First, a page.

We want your views on the three designs that have got through to the final stage of the competition to create our new Hunt Museum in a Garden. A public urban garden for Limerick. Final judging will be on April 29th (virtually).
So hit that like button on your favourite design and leave your comment on improvements.
ENTRY 1: DESIGN LAYOUT
The Hands of Time Garden concept was developed during a recent visit to the Hunt Museum, when I was struck by the ingenuity and beauty of so many objects created by human hands, over several millennia and from different corners of the world.
Visitors to the garden are invited on a journey through time and space, to consider the wonders that human hands can create through collaboration and the sharing of ideas and technologies.
ENTRY 1: DESIGN IMPRESSION
Travels in Time – the Paths of Discovery:
From the plaza, three paths wind through the garden, inviting the visitor to interact with the garden and its contents. Each path represents a celebrated ancient route, suggested by the artefacts in the museum as laid out on each of its three floors.
The Silk Road path, named after the ancient trading route linking Europe to the Orient, is inspired by the fabulous collection encompassing the development of the decorative arts. (First Floor) It curves past planted areas that are a rich tapestry of colour, including plants native to the East and China, and reflects the building’s original purpose as Limerick’s Customs House.
The Camino di Santiago path is named after the famous pilgrimage route in Northern Spain and reflects the collection of objects with religious significance (Ground Floor). It is flanked by plants which flourish in that region.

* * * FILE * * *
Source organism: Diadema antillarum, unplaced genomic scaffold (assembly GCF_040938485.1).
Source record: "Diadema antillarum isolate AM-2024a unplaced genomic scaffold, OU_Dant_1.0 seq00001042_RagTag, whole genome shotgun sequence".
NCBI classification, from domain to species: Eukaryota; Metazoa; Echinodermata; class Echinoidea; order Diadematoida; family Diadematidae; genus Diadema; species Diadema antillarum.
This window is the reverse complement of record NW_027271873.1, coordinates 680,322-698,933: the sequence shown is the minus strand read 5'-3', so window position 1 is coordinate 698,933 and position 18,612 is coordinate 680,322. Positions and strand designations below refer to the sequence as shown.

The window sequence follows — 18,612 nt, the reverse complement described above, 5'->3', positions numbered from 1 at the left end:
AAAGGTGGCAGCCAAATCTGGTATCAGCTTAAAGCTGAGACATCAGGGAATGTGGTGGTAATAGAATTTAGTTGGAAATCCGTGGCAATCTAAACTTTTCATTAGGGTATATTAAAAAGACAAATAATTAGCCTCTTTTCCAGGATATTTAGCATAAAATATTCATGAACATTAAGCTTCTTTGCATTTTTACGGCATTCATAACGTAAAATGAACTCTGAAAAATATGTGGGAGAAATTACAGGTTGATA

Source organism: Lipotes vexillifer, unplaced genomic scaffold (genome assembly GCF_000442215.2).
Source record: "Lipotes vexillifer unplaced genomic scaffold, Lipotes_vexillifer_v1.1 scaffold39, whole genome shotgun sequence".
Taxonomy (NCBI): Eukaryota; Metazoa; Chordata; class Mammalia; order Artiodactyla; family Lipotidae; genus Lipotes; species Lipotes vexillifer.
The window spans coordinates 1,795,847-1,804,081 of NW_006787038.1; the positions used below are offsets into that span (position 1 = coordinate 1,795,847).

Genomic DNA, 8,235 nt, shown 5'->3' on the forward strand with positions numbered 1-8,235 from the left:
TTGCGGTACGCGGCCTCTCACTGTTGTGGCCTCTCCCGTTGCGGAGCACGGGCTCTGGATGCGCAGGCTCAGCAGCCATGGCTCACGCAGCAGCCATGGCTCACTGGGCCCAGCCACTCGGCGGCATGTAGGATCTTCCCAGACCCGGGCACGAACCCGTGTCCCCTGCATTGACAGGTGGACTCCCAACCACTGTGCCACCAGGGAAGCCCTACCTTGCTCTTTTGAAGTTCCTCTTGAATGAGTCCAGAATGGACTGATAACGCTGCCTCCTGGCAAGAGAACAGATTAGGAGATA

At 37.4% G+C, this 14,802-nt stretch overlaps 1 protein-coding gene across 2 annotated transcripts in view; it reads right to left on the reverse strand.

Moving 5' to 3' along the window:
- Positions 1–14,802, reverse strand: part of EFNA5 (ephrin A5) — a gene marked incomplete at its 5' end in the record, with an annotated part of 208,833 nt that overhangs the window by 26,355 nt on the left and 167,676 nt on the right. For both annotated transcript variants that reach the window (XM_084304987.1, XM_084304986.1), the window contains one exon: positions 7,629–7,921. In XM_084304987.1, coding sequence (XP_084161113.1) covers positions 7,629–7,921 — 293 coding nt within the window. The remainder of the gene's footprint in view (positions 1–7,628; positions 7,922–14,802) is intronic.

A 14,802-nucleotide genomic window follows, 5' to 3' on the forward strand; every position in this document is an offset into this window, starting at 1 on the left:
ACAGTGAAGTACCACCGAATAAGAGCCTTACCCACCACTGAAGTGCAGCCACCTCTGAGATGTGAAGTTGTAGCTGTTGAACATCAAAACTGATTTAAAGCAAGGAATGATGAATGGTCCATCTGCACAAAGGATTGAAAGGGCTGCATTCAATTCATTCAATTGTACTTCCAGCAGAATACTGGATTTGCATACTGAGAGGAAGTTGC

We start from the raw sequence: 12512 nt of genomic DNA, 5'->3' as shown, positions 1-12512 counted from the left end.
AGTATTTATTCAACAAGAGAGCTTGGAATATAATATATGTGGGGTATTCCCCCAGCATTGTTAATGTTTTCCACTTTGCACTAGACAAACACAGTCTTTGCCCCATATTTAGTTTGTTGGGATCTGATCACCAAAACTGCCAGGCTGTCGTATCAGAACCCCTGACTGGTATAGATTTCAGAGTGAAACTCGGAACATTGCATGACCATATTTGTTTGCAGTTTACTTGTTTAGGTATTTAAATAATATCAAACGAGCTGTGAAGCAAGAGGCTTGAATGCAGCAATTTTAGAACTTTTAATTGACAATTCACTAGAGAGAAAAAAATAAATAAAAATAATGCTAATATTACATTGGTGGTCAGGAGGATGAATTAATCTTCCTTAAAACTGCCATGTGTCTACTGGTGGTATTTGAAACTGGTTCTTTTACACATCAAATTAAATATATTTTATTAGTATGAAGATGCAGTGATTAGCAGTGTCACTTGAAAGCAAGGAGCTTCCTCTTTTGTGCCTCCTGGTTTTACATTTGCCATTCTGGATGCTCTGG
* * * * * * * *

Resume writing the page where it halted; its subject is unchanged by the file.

The third route, The Appian Way path, is named after the most famous of the Ancient Roman roads, the Via Appia, and represents the museum’s archaeological collection (Top Floor). This path features Mediterranean plants and plants familiar to the ancient Romans, still popular today.
Seats invite rest and reflection, while replicas of Museum objects are displayed on plinths and in the outdoor chess set. Every path is accessible and play and exploration are encouraged. A Community Garden and native planting feature among the existing mature trees, encouraging biodiversity, play and exploration.
ENTRY 2: DESIGN
Garden 2 – Tide line
This design draws on the historical maritime links of the museum building and the international nature of the museum collection for inspiration by creating a ‘tide line’ of planting that ebbs and flows along the rear facade of the museum. The ‘tide line’ creates alcoves of planting that are used as exhibition spaces for the supersize museum objects. The alcoves are sculpted out of the ground by mounding up the earth to a maximum height of 1.2m that creates a sense of enclosure whilst allowing for passive surveillance from the museum. The alcoves will be planted with plants from the same origin as the sculpture to create a uniquely synchronised experience for visitors. These alcoves provide a range of differing atmospheres to sit in, which will ensure a wide range of user enjoyment from office workers on a lunch break, museum staff and visitor to school groups and families. They will also provide a natural windbreak when seated and thus encourage people to use them even on windy days.
Earth is sculpted into a low amphitheatre in front of the cafe that will provide informal seating and allow for greater capacity of visitors to enjoy musical performances, chess tournaments, and community gatherings. The proximity to the cafe maximises the potential revenue capacity of the cafe and provides a practical solution for catering of larger scale events.
A new kitchen garden area is proposed at the northern end of the garden where it will receive essential best light. It is hoped this location will be a hub of energy, used by Men’s shed groups and community organisations.